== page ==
Short selling scares people. Many advisors categorise long/short strategies as ‘risky’ and they have support from the likes of Warren Buffett who describes it as dangerous and irritating. Our observations show long/short strategies do in fact give skillful managers a competitive advantage.
There are certainly risks associated with short selling. For one, the share market goes up a lot more than it goes down. Being short is therefore swimming against the tide. When markets rise due to macro factors such as lower interest rates, or tax cuts, all businesses benefit and short positions lose money. Being ‘short’ a company exposes investors to unlimited losses, because a company’s share price can rise forever, apparently. The maximum gain is limited to 100%! Businesses which are struggling for whatever reason attract short sellers but may also become take-over targets, with the acquirer usually offering a significant premium to the prevailing share price, and short sellers get burned.
Adding short positions to a portfolio of equities adds a different risk, but like many things which are difficult, it also adds another level of potential performance in the hands of a skilled manager. Just as adding power to a Formula One car adds risk, a highly skilled driver can manage that risk, and achieve the desired outcome of better performance.
Jim Chanos, a renowned short seller believes short selling is personality based. “There is a big difference between being a long-focused value investor and a good short seller. The psychology is completely different” says Chanos. Our experience supports these observations.
We acknowledge that short selling is difficult and the risk is asymmetric in a bad way, but we also know some managers have the right temperament and thought processes to be very good at it, and it adds an important competitive advantage to their funds.
There are few long/short funds offered in NZ, but there are more than 90 in Australia alone, which focus primarily on Australian and NZ equities. If short selling is ‘extremely risky’, you would expect these funds to on average generate inferior ‘risk adjusted returns’ than long only funds. One measure which is typically used to rank a fund’s risk adjusted returns is “alpha”, which compares a fund’s performance to its equity benchmark after adjusting for volatility. If short selling is extremely risky, you would expect it to elevate the risk of funds which employ short selling over those which do not.
Based on this simple test, our research shows that this is not the case. The average long/short fund on our database, (we cover every long/short fund we know of in the Australian and NZ market) has delivered higher returns than the market, with less volatility, generating significant alpha as a result.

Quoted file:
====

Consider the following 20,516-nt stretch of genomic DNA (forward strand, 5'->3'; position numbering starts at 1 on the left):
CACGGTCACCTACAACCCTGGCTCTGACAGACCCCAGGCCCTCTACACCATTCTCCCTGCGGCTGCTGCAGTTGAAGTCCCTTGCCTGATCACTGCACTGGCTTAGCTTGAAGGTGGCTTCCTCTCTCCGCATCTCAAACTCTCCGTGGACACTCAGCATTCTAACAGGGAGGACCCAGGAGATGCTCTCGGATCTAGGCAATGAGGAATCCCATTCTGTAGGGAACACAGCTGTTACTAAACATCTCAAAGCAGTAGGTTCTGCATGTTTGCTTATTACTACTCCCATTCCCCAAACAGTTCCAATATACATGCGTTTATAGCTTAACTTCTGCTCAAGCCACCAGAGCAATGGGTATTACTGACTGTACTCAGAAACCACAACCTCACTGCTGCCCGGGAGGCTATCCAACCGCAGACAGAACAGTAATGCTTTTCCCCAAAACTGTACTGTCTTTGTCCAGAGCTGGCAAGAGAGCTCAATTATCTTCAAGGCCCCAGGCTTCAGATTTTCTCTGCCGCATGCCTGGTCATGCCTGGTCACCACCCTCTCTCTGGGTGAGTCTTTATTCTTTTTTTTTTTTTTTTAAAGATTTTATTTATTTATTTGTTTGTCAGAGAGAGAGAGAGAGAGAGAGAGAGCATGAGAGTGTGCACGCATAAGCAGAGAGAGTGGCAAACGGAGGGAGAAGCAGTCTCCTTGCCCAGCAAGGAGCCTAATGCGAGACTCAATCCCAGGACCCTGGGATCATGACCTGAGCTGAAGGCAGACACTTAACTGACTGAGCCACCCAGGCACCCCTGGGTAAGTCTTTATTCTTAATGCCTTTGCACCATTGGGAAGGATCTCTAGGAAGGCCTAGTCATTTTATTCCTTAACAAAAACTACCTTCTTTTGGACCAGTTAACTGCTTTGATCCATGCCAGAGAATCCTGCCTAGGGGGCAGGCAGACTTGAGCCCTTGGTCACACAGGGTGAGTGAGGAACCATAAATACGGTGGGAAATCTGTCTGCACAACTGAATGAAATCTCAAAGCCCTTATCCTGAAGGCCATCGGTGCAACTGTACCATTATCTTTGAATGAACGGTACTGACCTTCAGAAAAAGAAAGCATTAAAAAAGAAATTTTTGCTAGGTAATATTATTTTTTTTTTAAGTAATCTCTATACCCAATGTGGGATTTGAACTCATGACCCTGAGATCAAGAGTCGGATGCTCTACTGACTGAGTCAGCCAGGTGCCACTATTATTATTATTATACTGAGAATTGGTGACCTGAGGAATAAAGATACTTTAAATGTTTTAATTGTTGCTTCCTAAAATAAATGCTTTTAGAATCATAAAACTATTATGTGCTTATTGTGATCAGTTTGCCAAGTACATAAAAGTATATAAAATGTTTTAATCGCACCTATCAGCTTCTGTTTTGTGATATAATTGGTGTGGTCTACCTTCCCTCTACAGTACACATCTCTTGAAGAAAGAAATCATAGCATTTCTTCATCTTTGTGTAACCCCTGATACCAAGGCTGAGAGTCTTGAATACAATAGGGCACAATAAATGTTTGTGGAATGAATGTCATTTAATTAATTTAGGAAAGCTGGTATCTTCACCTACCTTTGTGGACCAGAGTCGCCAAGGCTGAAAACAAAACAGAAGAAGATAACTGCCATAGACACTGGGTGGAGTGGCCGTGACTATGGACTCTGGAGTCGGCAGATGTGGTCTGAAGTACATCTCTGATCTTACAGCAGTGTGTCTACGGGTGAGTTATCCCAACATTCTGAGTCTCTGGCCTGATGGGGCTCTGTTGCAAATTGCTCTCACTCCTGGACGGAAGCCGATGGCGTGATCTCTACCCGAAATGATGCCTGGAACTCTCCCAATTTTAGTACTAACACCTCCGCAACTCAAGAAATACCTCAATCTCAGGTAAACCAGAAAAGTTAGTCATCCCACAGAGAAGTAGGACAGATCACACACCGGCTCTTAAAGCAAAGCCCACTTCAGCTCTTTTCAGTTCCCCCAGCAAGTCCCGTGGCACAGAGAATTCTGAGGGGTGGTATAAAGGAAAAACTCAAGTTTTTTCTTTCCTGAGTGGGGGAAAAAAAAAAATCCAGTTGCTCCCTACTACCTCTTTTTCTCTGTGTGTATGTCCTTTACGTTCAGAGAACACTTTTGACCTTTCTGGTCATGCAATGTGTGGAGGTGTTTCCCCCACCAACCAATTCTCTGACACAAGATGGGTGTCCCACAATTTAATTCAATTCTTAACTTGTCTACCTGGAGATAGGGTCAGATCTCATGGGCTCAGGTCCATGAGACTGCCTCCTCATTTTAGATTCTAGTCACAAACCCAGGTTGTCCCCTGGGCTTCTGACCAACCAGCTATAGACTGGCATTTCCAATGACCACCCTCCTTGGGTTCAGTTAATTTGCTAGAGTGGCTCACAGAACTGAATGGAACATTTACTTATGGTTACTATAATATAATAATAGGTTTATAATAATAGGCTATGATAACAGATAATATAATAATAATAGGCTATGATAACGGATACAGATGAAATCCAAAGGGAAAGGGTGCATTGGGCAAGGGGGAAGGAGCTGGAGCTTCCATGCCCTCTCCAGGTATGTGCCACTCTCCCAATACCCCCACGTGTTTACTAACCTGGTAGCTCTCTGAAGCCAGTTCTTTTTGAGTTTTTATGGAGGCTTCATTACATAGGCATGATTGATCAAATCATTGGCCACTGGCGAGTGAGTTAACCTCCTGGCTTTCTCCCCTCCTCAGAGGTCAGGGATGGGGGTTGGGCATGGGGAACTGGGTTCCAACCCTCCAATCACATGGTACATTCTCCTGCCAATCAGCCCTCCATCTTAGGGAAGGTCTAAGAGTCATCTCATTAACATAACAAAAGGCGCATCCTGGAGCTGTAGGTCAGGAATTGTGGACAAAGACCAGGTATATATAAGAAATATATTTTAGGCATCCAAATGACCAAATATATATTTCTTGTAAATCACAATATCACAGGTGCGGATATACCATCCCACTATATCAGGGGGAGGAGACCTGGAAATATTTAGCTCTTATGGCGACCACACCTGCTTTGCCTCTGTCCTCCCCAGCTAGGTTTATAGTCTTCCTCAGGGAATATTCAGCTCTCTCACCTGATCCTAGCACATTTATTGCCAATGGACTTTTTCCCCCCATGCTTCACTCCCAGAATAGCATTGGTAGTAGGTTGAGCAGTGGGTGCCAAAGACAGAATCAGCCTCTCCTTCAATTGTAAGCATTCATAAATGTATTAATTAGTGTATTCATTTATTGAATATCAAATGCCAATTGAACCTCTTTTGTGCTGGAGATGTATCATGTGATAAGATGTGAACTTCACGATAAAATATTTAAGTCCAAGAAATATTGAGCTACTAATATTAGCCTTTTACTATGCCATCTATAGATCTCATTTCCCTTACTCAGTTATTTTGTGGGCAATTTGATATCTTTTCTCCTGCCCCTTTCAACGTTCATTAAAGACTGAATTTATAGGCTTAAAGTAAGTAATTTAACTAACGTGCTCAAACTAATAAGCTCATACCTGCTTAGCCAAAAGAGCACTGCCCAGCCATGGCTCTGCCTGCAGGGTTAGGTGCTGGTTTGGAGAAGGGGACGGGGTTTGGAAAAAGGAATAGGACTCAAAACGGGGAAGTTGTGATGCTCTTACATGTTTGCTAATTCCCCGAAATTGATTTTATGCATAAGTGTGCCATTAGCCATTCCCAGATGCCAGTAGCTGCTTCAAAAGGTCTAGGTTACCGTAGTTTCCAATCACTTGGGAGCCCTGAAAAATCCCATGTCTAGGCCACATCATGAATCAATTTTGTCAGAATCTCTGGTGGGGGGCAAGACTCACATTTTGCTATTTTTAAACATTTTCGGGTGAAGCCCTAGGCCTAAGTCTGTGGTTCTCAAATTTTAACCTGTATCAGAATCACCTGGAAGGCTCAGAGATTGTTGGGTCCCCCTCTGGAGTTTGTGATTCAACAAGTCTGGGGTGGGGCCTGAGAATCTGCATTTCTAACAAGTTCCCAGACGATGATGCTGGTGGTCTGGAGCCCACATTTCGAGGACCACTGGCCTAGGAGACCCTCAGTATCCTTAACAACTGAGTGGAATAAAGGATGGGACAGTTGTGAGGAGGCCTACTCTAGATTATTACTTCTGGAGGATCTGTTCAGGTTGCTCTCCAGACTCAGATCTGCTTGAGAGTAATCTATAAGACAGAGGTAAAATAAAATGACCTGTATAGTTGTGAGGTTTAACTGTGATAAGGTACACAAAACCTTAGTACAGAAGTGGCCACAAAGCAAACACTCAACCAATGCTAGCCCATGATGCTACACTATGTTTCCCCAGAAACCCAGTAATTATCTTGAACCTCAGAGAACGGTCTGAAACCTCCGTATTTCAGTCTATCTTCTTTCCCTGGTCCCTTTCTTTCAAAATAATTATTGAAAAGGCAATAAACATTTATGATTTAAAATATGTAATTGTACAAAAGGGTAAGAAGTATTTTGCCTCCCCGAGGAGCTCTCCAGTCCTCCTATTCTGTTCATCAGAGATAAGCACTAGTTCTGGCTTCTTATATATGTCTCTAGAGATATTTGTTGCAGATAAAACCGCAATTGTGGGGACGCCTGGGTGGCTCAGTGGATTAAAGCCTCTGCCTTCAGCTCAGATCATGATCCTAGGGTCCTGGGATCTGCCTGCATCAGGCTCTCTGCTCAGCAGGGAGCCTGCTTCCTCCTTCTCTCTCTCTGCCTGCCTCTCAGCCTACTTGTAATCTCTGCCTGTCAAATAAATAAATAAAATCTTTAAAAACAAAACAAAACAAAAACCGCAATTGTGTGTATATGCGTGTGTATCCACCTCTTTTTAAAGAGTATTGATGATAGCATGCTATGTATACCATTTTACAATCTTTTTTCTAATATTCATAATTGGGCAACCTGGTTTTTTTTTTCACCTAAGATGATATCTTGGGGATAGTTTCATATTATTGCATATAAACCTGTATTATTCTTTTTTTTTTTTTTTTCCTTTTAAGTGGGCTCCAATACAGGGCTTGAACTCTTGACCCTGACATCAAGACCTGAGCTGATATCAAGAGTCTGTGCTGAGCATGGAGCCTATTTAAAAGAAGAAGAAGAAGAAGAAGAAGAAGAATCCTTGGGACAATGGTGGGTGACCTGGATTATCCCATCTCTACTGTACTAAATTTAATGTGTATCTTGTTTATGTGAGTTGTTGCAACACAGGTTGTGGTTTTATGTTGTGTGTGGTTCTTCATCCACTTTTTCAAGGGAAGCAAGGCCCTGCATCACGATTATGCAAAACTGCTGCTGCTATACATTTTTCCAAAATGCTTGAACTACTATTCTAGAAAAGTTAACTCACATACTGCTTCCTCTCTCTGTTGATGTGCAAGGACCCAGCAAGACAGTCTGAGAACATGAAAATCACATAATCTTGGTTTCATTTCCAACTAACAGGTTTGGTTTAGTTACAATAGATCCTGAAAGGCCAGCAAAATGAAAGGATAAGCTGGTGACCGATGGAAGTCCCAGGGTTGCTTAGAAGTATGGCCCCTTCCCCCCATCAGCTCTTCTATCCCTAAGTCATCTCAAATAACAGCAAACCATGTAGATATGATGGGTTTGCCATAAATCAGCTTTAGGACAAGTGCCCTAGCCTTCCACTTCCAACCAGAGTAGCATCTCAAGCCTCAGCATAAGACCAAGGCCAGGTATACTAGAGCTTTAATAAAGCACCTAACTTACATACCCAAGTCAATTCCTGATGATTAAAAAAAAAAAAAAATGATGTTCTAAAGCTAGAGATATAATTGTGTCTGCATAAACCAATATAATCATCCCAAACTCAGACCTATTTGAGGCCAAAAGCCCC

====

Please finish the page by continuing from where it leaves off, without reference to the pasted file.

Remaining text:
Of the 70 funds which have been going for three years or more as at Feb 28, 2018, 50 of them beat the market in absolute terms, net of all fees. Of those 50, only 2 did not generate positive annualised alpha, while out of the 20 funds which underperformed the market in absolute terms, 10 of them produced positive alpha. Only 10 funds out of 70 underperformed on a risk adjusted basis.
These are hardly the results you would expect from a strategy which heightens risk. Overall, the universe of long/short funds generated average returns well above those of the market, with less volatility.
Of course, the sceptics will point at the long/short funds which have failed, closed and dropped out of the data. We have seen a number of long/short funds fail over the years. However, we have seen just one example of excessive short exposure leading to heavy losses. Failures have generally been due to leverage combined with poor stock selection on the long side. Most funds in this sector which close do so because of low relative returns rather than large negative returns.
We believe the ability to short sell as a part of an overall equity strategy is a competitive advantage, and the results confirm this.
One of the key benefits of having a portfolio of long and short positions is that you lower market risk. A long only portfolio is fully exposed to negative ‘market events’ such as higher interest rates, trade wars, geopolitical tension, regulatory changes, or negative investor sentiment. Gains on your short book help offset the losses on the long side, resulting in outperformance in down markets.
Short selling can also be used to take advantage of negative trends from industry disruption like pay TV, newspapers, telecommunications, energy, on-line shopping, as well as sector rotation in and out of cyclicals like commodities, listed property and property related industries to name a few.
Some managers use shorts as hedges against ‘market exposure’ or as a means of funding larger positions in their long book. If you short a market beta stock, obviously one which you’re not long, you get the cash from the short sale and can use that to leverage your long book. While adding to your stock specific risk, it doesn’t add market risk.
There are many different ways managers use short selling. Some will match stocks in similar businesses against one another, building a portfolio of pairs. Their success depends on their longs outperforming their shorts, regardless of the direction of the market. Others will search for businesses they genuinely believe will fall in price. One manager we invest with can hold short positions for years, managing position size to stay the course.
There are as many different approaches to managing a portfolio with long and short positions as there are funds, but most of them boil down to the manager’s ability to accurately value businesses and be able to manage the risks associated with shorting. It seems logical that a manager who is able to identify undervalued or high-quality businesses will also be able to identify overvalued or low-quality businesses. Combining the two can result in a much better outcome for investors.